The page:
PROTEAN GODS: A RETELLING OF HISPANIOLA’S STORY THROUGH THE MAROON
Rivera, Ines Pastora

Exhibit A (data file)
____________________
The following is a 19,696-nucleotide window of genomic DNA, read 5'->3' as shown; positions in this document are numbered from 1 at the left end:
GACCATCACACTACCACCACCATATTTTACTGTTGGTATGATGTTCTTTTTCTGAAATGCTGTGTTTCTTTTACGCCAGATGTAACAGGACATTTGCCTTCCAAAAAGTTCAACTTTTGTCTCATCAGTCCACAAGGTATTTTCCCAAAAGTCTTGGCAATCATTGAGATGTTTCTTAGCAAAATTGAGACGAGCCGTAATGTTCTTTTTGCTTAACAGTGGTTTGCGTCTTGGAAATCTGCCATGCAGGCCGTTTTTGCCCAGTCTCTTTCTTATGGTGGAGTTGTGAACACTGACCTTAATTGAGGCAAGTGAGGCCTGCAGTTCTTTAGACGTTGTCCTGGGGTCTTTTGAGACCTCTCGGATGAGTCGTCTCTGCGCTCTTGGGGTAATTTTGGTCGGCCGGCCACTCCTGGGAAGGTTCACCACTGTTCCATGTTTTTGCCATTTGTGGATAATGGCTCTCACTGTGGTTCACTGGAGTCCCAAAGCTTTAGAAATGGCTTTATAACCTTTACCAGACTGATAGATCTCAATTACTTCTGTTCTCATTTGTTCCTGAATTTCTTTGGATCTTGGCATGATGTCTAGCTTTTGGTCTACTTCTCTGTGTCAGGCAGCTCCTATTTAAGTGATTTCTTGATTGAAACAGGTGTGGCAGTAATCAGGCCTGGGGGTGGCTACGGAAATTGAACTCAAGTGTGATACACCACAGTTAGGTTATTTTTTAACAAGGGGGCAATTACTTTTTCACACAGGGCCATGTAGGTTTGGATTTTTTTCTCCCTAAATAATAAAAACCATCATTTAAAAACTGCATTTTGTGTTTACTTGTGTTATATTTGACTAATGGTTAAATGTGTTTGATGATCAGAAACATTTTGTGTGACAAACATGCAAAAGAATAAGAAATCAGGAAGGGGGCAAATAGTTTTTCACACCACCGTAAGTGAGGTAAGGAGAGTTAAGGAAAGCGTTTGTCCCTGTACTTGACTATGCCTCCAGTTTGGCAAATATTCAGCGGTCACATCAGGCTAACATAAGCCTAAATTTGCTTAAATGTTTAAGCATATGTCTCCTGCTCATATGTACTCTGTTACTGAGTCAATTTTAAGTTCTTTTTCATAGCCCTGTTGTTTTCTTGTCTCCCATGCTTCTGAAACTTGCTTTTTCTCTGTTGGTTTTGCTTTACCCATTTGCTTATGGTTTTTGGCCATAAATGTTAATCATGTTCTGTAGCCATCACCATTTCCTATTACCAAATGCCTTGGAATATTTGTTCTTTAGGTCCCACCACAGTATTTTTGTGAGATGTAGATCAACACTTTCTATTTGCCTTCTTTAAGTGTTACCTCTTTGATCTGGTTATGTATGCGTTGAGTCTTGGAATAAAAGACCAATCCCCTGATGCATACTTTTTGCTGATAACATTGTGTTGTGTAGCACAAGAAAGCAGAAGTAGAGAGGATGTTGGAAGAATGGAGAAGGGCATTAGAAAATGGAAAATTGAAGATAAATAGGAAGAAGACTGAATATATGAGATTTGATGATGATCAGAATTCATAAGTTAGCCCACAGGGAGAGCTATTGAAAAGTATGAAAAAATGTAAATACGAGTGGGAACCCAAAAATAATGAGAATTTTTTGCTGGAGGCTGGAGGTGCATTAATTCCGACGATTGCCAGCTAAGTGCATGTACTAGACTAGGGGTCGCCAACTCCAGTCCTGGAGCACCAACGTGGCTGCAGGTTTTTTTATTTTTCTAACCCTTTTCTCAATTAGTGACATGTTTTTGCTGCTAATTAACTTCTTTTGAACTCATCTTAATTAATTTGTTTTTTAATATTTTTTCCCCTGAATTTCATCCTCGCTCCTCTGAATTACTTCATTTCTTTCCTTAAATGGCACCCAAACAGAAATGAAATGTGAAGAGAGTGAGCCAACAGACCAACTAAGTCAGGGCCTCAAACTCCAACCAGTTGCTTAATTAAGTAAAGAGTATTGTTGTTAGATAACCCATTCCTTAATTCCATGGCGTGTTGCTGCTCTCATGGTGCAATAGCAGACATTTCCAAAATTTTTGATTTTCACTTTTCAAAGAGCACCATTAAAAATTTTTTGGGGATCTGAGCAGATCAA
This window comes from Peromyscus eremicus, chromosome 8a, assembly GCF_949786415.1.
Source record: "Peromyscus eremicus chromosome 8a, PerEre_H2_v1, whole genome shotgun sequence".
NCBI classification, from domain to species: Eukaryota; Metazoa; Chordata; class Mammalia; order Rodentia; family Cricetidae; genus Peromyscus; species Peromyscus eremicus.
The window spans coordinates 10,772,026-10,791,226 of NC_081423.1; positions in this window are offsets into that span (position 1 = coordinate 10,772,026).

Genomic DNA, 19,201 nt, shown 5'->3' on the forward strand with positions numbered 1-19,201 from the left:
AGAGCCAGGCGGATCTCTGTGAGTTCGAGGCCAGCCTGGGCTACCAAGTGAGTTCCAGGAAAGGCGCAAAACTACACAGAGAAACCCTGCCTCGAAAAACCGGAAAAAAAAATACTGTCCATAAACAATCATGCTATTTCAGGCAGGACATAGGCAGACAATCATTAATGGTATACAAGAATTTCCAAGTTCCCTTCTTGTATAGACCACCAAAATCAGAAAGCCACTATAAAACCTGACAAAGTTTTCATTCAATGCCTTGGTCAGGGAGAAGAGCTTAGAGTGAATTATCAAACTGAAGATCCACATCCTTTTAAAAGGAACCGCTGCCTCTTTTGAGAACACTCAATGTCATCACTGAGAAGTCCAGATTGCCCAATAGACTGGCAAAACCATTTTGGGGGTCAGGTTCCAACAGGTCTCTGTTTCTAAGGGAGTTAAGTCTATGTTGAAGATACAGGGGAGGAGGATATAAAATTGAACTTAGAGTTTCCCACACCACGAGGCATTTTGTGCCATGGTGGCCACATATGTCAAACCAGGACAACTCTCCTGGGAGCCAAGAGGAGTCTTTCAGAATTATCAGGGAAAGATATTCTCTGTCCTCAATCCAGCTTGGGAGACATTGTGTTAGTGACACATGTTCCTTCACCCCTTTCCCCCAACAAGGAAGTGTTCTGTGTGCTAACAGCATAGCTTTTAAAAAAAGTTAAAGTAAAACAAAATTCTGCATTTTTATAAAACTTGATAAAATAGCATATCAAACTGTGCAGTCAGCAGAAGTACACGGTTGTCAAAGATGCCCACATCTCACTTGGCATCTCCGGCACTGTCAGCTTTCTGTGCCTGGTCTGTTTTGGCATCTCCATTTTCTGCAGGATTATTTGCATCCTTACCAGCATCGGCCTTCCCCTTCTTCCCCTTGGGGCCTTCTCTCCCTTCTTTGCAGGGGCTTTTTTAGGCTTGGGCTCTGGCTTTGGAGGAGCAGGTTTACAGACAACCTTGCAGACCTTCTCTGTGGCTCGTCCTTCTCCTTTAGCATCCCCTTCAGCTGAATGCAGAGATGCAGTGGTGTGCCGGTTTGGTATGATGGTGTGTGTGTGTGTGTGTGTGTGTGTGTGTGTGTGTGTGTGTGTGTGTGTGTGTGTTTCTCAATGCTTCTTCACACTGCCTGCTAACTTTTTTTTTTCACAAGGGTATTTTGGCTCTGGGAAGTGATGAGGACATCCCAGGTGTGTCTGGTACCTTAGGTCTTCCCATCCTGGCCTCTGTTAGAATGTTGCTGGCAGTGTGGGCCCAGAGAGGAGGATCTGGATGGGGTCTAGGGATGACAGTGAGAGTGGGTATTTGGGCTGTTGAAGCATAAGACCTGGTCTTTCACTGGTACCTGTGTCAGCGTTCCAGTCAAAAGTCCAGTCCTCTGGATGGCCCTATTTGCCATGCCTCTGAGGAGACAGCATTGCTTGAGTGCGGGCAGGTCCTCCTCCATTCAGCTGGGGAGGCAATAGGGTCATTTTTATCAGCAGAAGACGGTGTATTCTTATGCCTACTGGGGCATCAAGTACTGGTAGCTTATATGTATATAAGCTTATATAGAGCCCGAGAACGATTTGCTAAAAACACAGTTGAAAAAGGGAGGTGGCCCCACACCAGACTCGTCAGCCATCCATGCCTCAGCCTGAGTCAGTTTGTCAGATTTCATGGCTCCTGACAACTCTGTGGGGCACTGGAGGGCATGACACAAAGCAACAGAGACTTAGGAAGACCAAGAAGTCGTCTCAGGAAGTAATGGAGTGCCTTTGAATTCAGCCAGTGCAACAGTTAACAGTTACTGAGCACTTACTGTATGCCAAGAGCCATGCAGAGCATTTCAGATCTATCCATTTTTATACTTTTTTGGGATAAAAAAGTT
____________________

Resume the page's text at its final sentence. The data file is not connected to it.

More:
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This dissertation argues that an exploration of the maroon, or the runaway slave, in literature can be a means to acknowledging the too-often-repressed historical, political, and cultural connections between Haiti and the Dominican Republic, and can also help us uncover more accurate and less restrictive versions of Hispaniola’s story. Hispaniola’s story is often told through the fatal-conflict narrative, reducing Haitian-Dominican relations to an unending cockfight. The fatal-conflict narrative paints the Dominican Republic and Haiti as two nations fated to regard one another as ultimate, foreign archenemies,destined to be in total conflict. It also paints the Dominican Republic and Haiti as two nations whose fight for Hispaniola and for the preservation of their respective cultures is fatal. The formation of the border between the Dominican Republic and Haiti has bolstered the fatal-conflict narrative, silencing a shared history of resistance and cross-pollination. My work extends and contributes to existing scholarship by uncovering instances of cooperation and collaboration that suggest alternative views of a united island and that complicate contemporary political and social realities in the Dominican Republic. Rather than reaffirming a discourse of national difference through a focus on the border, I focus on the maroon as a protean figure who undoes the fatal-conflict narrative. I argue that these change agents, the maroons, anchor the island in what Cedric Robinson calls the Black Radical Tradition, the evolving resistance of African people to oppression. Maroon figures also reveal different angles to Hispaniola’s story through their forms of resistance and penchant for metamorphoses. I also examine twentieth and twenty-first century maroons found in Dominican and Dominican American literature. Like their counterparts from the past, modern-day maroons take flight, resist forms of enslavement and oppression, and undergo transformations that challenge conventional ways of thinking about Haitian-Dominican relations and the island of Hispaniola. Writers from the Dominican diaspora—among them Angie Cruz, Junot Díaz, and Nelly Rosario—have played a pivotal role in interrogating history, and more specifically, memories of violence and the repercussions associated with migration. Not only does this interrogation rewrite history, but it offers a means of forging a new, fuller story that erodes the border and expands the island’s boundaries, all the while magnifying the role of the Black Freedom struggle in the making of a whole Hispaniola.